The point is: this isn’t Highlander. There can be more than one awesome female character at a time.4 Not all of them are to everyone’s taste, and denigrating one does not make another seem more awesome. But it does fall into the sexist tropes of thinking of all women as being in competition, and that one representation of women is enough. Neither of those things is true. Let’s please not write as if they are.
- It would be nice at this point if I could say I identify as Liz to make this triad complete, but I don’t. Actually, I don’t identify with any of the above. Hmm. ↩
- I can only imagine and empathize with how frustrating it must be for non-white, non-straight, non-cis folks to find characters to identify with that strongly. The increasing representation of women is good. But there are a lot of ways it hasn’t even begun to expand yet. ↩
- Completely unrelated detour: my sister and I refer to this as “Birds vs. Monkey,” a line gleefully shouted in the midst of the movie Rio. It’s a useful phrase for when fans of Media Property X seem to be locked in a battle to the death with fans of Media Property Y, as if it’s physically impossible to like both X and Y. You see this a lot among boyband fans. ↩
- And it would be great if there were more than one awesome female characters per franchise… well, we’re getting there. ↩
So here’s a fun thing about me. Recording all of the books I’ve read this year has led to me, I think, reading a bit more, which is great! Hooray! Except I’m pretty bad at writing timely reviews, which means that now that we’re getting close to the end of the year that means I have a whole glut of books to tell you about. So instead of my usual, kind of lengthy review, here’s a list with some super short reactions (though some of these will get reviewed properly at Active Voice in the next few weeks).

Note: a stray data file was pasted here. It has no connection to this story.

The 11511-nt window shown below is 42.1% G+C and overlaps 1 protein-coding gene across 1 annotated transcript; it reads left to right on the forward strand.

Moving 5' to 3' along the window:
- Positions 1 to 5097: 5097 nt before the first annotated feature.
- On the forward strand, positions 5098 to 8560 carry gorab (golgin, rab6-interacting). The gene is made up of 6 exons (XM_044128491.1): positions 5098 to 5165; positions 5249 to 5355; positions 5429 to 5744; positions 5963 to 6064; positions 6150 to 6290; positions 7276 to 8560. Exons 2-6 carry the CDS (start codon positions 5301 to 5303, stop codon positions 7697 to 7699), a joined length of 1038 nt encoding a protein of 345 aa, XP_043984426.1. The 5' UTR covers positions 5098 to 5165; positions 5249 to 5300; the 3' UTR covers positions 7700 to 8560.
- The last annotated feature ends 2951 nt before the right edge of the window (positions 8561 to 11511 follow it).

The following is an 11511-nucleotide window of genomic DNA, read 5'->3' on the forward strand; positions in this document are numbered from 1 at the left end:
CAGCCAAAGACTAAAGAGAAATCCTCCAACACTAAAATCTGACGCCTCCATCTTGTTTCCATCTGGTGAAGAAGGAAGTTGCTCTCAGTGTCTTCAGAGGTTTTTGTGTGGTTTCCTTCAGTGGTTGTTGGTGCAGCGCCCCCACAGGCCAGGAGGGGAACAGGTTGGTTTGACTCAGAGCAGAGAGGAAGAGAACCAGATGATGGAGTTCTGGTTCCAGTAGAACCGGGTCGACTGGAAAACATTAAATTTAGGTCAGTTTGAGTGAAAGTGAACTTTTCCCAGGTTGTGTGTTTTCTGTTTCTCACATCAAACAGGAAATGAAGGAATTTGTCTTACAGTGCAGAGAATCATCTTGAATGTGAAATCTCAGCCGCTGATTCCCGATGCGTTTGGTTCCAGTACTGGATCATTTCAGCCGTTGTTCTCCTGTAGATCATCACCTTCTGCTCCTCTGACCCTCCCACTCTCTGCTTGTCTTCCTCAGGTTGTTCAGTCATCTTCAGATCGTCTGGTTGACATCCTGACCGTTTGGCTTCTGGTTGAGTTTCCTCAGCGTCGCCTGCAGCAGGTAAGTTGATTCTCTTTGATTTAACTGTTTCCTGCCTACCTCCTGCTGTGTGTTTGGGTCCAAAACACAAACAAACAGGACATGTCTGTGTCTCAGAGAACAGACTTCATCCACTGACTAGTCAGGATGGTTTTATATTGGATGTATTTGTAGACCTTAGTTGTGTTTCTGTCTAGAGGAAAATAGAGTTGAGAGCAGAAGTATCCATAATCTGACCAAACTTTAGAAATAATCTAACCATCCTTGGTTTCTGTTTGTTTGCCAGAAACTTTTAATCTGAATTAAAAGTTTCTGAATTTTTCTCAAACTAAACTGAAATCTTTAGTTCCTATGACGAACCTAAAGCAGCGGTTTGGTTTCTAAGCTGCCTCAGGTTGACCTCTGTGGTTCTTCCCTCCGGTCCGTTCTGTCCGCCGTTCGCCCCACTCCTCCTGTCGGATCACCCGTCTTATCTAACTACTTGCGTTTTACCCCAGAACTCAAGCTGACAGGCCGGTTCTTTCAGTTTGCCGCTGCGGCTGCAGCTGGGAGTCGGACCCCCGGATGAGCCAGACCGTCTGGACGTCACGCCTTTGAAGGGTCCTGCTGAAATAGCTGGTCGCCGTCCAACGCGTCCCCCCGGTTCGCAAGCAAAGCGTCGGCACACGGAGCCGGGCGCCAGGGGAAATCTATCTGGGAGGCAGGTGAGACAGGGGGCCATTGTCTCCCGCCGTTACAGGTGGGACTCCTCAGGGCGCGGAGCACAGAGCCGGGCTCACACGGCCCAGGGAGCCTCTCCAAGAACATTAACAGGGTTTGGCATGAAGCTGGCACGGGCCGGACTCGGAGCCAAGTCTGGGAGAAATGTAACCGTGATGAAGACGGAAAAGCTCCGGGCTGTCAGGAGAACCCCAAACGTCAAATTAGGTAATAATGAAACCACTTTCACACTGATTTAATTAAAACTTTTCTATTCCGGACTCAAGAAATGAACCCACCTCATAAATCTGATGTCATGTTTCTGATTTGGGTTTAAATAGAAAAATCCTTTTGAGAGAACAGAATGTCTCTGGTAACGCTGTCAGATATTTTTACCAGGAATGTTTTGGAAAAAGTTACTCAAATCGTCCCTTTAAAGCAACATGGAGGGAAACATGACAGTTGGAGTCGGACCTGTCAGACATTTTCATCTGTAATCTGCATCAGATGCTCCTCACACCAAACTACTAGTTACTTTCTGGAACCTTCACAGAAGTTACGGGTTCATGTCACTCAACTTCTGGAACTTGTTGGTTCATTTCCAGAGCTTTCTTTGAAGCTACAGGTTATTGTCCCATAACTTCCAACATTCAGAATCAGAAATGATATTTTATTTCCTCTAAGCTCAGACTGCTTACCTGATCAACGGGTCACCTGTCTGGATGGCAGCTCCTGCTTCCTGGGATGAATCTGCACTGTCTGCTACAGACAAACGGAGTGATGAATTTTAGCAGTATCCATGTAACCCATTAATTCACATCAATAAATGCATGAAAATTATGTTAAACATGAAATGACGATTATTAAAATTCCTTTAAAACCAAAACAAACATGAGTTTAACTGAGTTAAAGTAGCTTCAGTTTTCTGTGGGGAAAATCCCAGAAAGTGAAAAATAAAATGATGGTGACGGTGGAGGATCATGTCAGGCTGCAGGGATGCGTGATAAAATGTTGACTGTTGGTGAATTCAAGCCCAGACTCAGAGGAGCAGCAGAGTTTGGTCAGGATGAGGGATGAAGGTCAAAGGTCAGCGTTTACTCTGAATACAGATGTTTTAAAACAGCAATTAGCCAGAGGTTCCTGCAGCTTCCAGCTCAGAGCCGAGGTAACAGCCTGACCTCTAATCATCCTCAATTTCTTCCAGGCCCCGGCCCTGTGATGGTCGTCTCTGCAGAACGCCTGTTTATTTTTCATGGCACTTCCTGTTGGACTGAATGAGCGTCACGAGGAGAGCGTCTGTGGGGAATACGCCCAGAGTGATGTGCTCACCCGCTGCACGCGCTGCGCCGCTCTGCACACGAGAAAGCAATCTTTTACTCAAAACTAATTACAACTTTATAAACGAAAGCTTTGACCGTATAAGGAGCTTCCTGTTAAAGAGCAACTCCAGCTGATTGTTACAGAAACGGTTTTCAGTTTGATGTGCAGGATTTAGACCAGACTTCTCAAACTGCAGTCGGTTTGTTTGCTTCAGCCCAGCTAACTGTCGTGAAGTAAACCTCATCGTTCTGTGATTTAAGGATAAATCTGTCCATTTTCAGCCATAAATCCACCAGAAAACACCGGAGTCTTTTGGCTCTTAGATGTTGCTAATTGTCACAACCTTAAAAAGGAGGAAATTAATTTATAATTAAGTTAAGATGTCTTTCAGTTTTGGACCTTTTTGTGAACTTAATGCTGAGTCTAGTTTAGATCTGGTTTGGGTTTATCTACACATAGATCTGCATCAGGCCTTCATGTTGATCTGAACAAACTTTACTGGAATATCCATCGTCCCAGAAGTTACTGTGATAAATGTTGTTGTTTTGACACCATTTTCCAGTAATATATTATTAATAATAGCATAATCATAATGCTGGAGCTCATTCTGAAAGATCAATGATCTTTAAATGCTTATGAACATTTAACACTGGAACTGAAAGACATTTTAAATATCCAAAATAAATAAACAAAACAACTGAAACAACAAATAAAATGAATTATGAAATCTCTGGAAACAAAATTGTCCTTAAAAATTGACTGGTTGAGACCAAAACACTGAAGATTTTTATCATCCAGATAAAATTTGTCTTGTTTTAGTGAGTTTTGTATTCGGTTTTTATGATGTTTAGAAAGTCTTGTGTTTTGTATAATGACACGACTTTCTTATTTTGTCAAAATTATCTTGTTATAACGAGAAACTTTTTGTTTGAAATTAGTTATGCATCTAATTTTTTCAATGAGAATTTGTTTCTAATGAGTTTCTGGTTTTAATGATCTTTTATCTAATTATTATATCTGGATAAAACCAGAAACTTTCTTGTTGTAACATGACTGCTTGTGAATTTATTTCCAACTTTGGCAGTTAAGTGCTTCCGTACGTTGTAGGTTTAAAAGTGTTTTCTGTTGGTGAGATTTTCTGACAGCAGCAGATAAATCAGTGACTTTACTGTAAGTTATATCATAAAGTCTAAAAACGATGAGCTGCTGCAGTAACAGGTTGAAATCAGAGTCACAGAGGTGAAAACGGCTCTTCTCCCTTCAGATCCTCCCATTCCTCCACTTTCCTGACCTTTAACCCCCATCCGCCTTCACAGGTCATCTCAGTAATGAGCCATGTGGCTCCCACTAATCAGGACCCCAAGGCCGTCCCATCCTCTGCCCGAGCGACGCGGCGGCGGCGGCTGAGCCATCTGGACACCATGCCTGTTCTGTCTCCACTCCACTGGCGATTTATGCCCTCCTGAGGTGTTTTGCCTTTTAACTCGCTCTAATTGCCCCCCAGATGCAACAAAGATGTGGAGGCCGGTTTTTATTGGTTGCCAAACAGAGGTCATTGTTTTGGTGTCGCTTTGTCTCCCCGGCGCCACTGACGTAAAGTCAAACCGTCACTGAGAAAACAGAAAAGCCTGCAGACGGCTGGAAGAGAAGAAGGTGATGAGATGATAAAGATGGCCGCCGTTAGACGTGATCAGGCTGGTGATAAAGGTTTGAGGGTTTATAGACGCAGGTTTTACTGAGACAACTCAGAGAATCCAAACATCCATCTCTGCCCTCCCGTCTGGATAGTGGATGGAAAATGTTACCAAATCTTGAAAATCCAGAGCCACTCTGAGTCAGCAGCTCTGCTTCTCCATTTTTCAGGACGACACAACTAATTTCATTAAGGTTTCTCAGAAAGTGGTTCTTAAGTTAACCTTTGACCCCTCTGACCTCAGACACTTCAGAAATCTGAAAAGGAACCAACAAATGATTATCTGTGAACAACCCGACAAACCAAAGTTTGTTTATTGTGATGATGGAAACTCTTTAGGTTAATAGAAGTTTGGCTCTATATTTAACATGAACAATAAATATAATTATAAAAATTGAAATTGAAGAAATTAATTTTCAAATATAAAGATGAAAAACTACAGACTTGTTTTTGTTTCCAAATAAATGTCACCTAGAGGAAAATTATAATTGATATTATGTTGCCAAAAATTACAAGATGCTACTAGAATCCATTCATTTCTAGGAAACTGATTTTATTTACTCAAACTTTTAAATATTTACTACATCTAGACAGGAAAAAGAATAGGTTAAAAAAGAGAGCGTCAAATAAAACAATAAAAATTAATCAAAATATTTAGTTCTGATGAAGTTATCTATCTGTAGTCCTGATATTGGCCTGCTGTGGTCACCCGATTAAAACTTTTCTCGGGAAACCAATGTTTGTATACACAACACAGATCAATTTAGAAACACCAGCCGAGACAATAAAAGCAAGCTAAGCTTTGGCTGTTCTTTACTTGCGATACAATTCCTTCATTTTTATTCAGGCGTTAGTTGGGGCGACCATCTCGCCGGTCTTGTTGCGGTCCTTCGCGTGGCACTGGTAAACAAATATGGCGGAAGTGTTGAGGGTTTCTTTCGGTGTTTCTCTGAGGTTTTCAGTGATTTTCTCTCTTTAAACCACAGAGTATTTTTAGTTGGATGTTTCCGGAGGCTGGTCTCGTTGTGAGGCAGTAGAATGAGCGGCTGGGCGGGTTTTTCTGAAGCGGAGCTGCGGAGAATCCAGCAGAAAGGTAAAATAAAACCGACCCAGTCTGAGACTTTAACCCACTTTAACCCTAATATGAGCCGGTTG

#41: Behemoth by Scott Westerfeld — this is YA steampunk, so I’m saving it for AV.
I loved this! I think by this point it’s pretty clear that I rarely read anything that isn’t either YA/MG or SF/F, so this was a bit of a departure for me. My sister handed it to me as highly recommended, somewhere between historical and literary fiction. It’s (sort of, roughly) about Carter the Great, a Vaudeville magician accused of conspiracy to murder President Harding.
The structure nerd in me loved this. It went back and forth through Carter’s life a lot, in lengthy chunks that painted pictures of his rise to fame and everything leading up to the show before Harding’s death, and then its aftermath. It’s incredibly rich, long enough to sink your teeth into, but with very little drag. I will say that the Mysterioso sub-sub-sub plot felt a little tacked on, but the climax was pretty great. I also wish there had been more women, as only two played major roles in the book (and the first was there for only about a third, and the second for only about half), but those are fairly minor quibbles. Overall, it’s probably one of my favorite reads of the year.
#43: Ship Breaker by Paolo Bacigalupi — it’s post-apocalyptic YA, so I’m saving this one for AV.
#44: Blue Fire by Janice Hardy — MG fantasy, so I’m saving this one for AV.
#45: Ash by Malinda Lo — YA fantasy, so I’m saving this one for AV. (I’m really, really behind on reviews over there…)
Another of my favorites from the year, and another historical novel, although this one is YA. It follows Ida Mae Jones, a young, black girl during WWII. Ida is a pilot who hears about the WASP — Women Airforce Service Pilots — and because she’s fairly light skinned, she decides to try to pass as white so she can fly for the army.